Saudi Arabia’s $325 billion sovereign-wealth fund continued buying U.S. stocks as it hunted for opportunities in the economic wreckage of the coronavirus crisis, but largely exited the blue-chip positions it bought in the first quarter.
The Public Investment Fund, chaired by Crown Prince Mohammed bin Salman, disclosed stakes worth $10.1 billion at the end of the second quarter, according to a regulatory filing. This included holdings in exchange-traded funds tied to the utilities and materials sectors. It also boosted its stake in Suncor Energy Inc. and Carnival Corp.
PIF’s investment drive saw it build holdings in some of the biggest global companies since the start of the coronavirus pandemic, with about $8 billion worth of stakes in firms including BP Plc, Boeing Co., Citigroup Inc. and Facebook Inc. It exited all those names as well as Marriott International Inc., Walt Disney Co., Total and Royal Dutch Shell Plc.
The trading comes as the world’s largest crude exporter faces exceptional fiscal pressure following a crash in global oil markets.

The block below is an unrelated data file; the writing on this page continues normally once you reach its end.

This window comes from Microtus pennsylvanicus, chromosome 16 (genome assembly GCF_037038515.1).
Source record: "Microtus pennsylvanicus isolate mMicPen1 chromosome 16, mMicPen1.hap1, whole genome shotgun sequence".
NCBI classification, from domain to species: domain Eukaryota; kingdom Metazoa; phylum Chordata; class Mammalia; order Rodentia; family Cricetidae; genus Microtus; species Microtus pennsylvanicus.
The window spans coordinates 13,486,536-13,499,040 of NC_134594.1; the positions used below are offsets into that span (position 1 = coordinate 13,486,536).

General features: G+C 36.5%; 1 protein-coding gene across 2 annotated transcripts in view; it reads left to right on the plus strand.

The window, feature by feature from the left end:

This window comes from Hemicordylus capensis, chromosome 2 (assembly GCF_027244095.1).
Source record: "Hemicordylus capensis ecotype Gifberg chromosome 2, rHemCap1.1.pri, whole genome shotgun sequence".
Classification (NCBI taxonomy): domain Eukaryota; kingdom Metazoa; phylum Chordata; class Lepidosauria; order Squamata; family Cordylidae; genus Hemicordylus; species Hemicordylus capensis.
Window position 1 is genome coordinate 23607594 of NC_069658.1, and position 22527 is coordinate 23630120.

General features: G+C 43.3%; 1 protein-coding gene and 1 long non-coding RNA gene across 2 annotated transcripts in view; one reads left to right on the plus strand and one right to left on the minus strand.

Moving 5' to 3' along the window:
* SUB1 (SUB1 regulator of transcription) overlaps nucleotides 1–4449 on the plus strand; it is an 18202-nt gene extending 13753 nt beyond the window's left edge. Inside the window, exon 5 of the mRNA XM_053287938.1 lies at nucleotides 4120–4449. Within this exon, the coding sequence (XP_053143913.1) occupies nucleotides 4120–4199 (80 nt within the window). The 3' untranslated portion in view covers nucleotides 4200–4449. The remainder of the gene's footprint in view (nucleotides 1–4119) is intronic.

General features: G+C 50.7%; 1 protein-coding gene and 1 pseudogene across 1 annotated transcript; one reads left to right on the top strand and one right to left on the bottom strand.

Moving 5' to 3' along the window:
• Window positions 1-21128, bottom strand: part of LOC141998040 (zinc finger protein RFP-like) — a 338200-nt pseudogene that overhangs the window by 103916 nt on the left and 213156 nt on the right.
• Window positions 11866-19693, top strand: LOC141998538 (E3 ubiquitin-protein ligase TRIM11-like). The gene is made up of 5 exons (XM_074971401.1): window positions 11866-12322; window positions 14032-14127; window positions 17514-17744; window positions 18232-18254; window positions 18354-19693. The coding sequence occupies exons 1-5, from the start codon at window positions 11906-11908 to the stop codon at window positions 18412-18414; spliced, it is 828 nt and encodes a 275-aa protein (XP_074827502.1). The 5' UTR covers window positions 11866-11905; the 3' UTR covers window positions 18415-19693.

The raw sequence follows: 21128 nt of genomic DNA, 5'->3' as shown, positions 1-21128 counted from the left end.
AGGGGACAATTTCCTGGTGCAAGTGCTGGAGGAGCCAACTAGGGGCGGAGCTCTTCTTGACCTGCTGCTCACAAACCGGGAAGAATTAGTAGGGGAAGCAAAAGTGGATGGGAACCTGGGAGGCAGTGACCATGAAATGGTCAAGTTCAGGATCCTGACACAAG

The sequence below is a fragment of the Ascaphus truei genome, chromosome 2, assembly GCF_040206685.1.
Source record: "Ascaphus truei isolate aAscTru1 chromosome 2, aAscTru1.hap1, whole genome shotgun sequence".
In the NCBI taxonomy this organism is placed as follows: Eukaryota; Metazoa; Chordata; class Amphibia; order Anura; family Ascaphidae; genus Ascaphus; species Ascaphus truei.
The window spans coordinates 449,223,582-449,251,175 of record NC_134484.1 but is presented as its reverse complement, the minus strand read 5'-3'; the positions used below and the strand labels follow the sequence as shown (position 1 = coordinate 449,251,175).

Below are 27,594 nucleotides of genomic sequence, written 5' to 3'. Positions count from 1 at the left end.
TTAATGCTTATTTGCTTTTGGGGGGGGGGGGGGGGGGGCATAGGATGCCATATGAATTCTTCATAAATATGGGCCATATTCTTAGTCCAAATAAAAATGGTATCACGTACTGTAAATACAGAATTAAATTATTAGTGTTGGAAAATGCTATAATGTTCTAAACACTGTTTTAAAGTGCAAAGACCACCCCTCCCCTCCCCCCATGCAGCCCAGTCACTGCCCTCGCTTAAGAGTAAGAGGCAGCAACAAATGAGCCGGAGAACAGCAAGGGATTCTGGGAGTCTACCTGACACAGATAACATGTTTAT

The kingdom transferred about $40 billion to the PIF from its central bank in March and April to boost its financial fire power for deals that represented big bets that things will return to normal sooner than later as the world recovers from the pandemic shock.
Behind the scenes, as coronavirus outbreaks disrupted commerce and drove stock prices to their lowest levels in years, the fund instructed staff to find bargains to broaden its global portfolio, people familiar with the plan have said. The fund, which until five years ago was a holding company for government stakes in domestic businesses, saw the crisis as an opportunity to boost its foreign assets, the people said.
The PIF has also made a string of high profile deals this year, including a $1.5 billion investment in Jio Platforms Ltd., the telecommunications and digital services business controlled by Indian billionaire Mukesh Ambani. The fund was said to be among investors that took a $14 billion stake in BlackRock Inc. In June, it completed a $70 billion deal to sell its holding in chemicals maker Saudi Basic Industries Corp. to Saudi Aramco.
The fund’s mandate was broadened in 2015 to include international investments to support economic diversification and transform it from a sleepy domestic holding company into one of the world’s largest investors. A key part of Prince Mohammed’s strategy is to wean the Saudi economy off oil, which still makes up the bulk of government revenues.
“If no one had an army, armies would not be needed. But the same can be said of most lobbyists, PR specialists, telemarketers, and corporate lawyers. Also, like literal goons, they have a largely negative impact on society. I think almost anyone would concur that, were all telemarketers to disappear, the world would be a better place.”
― David Graeber, Bullshit Jobs: A Theory